U.S. legendary conductor James Levine has been fired by New York's Metropolitan Opera after an investigation found evidence to support claims of sexual abuse and harassment.
"The investigation uncovered credible evidence that Mr. Levine had engaged in sexually abusive and harassing conduct both before and during the period when he worked at the Met," the company said in a statement issued on Monday.
The investigation also uncovered "credible evidence" that Levine, the company's music director emeritus, engaged in "sexually abusive and harassing conduct towards vulnerable artists in the early stages of their careers," over whom he had authority.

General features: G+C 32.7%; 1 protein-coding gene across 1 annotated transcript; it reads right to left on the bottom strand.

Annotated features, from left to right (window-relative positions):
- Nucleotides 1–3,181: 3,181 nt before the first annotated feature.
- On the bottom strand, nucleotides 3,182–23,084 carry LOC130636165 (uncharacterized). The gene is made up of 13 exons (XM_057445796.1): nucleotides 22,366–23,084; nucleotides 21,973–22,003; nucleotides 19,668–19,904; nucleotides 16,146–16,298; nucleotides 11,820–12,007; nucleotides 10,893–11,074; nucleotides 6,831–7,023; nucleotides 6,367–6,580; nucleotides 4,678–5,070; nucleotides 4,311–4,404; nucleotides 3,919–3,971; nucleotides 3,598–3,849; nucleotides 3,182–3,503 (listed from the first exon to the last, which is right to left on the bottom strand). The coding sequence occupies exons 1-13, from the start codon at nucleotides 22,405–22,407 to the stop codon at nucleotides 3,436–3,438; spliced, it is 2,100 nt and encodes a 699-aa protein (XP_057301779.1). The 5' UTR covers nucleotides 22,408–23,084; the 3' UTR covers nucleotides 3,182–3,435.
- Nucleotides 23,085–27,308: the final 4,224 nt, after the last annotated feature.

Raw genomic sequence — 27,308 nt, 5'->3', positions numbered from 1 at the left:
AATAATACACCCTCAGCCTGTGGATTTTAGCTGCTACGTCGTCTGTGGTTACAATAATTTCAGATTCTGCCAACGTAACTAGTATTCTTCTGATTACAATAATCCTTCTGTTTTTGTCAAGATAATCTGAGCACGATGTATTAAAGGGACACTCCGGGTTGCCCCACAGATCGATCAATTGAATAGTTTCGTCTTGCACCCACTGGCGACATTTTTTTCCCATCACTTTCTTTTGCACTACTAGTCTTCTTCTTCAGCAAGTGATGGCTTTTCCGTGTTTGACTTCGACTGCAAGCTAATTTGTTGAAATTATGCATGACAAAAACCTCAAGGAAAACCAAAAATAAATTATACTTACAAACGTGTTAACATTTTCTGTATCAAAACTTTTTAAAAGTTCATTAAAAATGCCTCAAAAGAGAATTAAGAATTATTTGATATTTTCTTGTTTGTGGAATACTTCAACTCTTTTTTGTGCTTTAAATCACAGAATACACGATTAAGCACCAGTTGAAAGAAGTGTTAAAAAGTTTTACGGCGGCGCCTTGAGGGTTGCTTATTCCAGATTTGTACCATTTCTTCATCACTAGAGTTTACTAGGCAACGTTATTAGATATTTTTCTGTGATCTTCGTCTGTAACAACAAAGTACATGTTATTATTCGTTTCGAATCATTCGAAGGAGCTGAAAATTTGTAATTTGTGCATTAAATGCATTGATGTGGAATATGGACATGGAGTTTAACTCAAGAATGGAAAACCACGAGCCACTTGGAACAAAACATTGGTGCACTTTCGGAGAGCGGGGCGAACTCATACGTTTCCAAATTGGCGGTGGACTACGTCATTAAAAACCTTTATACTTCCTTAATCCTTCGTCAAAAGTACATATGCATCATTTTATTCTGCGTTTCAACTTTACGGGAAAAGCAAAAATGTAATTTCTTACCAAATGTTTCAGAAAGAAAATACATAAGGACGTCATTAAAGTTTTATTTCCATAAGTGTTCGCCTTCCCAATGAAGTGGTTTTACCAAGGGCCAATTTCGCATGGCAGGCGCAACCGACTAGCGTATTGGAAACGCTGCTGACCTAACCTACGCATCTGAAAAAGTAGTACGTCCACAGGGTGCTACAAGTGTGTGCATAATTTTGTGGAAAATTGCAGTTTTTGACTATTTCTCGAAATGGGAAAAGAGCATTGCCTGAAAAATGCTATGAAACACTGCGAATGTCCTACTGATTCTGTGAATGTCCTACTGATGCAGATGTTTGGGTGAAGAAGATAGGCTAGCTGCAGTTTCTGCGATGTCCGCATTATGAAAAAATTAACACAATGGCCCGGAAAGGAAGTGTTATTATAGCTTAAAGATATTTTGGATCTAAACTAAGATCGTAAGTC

"In light of these findings, the Met concludes that it would be inappropriate and impossible for Mr. Levine to continue to work at the Met," the statement said.
Levine, 74, made his debut with the Met in 1971, was suspended in December after three men came forward to claim he had abused them when they were teenagers. Levine has denied the claims.
Levine was appointed the company's music director in 1976, and stepped down two years ago due to ill health, taking the title music director emeritus and heading up the young artists' program.